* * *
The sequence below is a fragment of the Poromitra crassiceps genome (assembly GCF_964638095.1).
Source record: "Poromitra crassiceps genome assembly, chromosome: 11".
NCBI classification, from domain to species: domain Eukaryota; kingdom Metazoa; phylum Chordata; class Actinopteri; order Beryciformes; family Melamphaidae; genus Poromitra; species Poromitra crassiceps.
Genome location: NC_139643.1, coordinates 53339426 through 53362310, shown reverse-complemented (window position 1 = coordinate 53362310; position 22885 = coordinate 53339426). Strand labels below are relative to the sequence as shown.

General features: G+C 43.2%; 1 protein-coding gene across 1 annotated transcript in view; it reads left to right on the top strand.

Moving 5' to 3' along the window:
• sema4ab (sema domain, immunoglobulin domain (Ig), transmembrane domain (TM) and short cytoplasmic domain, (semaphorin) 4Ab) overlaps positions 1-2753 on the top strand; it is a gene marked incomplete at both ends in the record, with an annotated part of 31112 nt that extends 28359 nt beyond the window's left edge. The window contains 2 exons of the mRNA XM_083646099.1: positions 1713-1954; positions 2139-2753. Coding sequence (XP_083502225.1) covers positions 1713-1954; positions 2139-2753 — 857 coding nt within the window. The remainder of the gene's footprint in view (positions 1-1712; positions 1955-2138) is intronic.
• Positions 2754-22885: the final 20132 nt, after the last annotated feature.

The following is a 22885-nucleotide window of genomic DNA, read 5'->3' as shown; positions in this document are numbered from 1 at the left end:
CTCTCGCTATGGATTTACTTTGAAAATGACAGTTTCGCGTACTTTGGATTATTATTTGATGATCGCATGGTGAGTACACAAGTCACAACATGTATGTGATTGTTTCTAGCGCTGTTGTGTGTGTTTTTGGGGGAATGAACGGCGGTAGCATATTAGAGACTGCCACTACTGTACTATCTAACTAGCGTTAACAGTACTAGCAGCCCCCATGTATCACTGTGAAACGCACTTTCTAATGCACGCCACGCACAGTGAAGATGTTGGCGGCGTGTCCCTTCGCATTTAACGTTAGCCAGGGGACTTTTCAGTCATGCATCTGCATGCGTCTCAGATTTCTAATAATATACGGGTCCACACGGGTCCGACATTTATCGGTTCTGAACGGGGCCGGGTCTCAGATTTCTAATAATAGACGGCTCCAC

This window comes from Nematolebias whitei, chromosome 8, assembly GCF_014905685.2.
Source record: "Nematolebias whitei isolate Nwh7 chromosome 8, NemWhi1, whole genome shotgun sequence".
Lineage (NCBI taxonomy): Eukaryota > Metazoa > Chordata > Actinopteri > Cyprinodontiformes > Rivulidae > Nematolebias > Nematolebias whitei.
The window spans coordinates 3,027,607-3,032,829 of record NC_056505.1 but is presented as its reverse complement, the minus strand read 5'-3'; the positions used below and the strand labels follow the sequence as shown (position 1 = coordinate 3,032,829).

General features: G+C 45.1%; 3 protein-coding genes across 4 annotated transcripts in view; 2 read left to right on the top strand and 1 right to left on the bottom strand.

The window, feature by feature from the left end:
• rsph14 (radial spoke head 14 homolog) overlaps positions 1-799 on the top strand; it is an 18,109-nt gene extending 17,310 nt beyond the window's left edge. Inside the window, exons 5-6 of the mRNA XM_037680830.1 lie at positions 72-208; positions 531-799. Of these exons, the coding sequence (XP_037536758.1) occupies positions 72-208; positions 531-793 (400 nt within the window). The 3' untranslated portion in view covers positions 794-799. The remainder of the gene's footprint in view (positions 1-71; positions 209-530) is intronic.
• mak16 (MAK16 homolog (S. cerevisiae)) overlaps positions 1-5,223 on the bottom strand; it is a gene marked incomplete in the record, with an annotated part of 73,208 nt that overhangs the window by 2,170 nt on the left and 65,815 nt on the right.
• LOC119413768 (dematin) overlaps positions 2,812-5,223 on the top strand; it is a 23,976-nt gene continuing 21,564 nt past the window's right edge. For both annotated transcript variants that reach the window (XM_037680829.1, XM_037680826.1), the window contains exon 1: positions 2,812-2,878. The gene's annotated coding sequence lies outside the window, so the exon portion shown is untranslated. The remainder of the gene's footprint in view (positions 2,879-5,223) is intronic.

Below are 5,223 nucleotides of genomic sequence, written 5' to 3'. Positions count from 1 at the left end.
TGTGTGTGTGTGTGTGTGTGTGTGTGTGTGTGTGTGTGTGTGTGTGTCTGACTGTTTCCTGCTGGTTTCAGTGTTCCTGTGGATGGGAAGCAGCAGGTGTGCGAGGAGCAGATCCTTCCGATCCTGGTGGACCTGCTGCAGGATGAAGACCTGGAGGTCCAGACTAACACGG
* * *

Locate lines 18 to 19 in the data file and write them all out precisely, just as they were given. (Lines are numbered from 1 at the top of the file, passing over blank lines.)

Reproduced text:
• mak16 (MAK16 homolog (S. cerevisiae)) overlaps positions 1-5,223 on the bottom strand; it is a gene marked incomplete in the record, with an annotated part of 73,208 nt that overhangs the window by 2,170 nt on the left and 65,815 nt on the right.
• LOC119413768 (dematin) overlaps positions 2,812-5,223 on the top strand; it is a 23,976-nt gene continuing 21,564 nt past the window's right edge. For both annotated transcript variants that reach the window (XM_037680829.1, XM_037680826.1), the window contains exon 1: positions 2,812-2,878. The gene's annotated coding sequence lies outside the window, so the exon portion shown is untranslated. The remainder of the gene's footprint in view (positions 2,879-5,223) is intronic.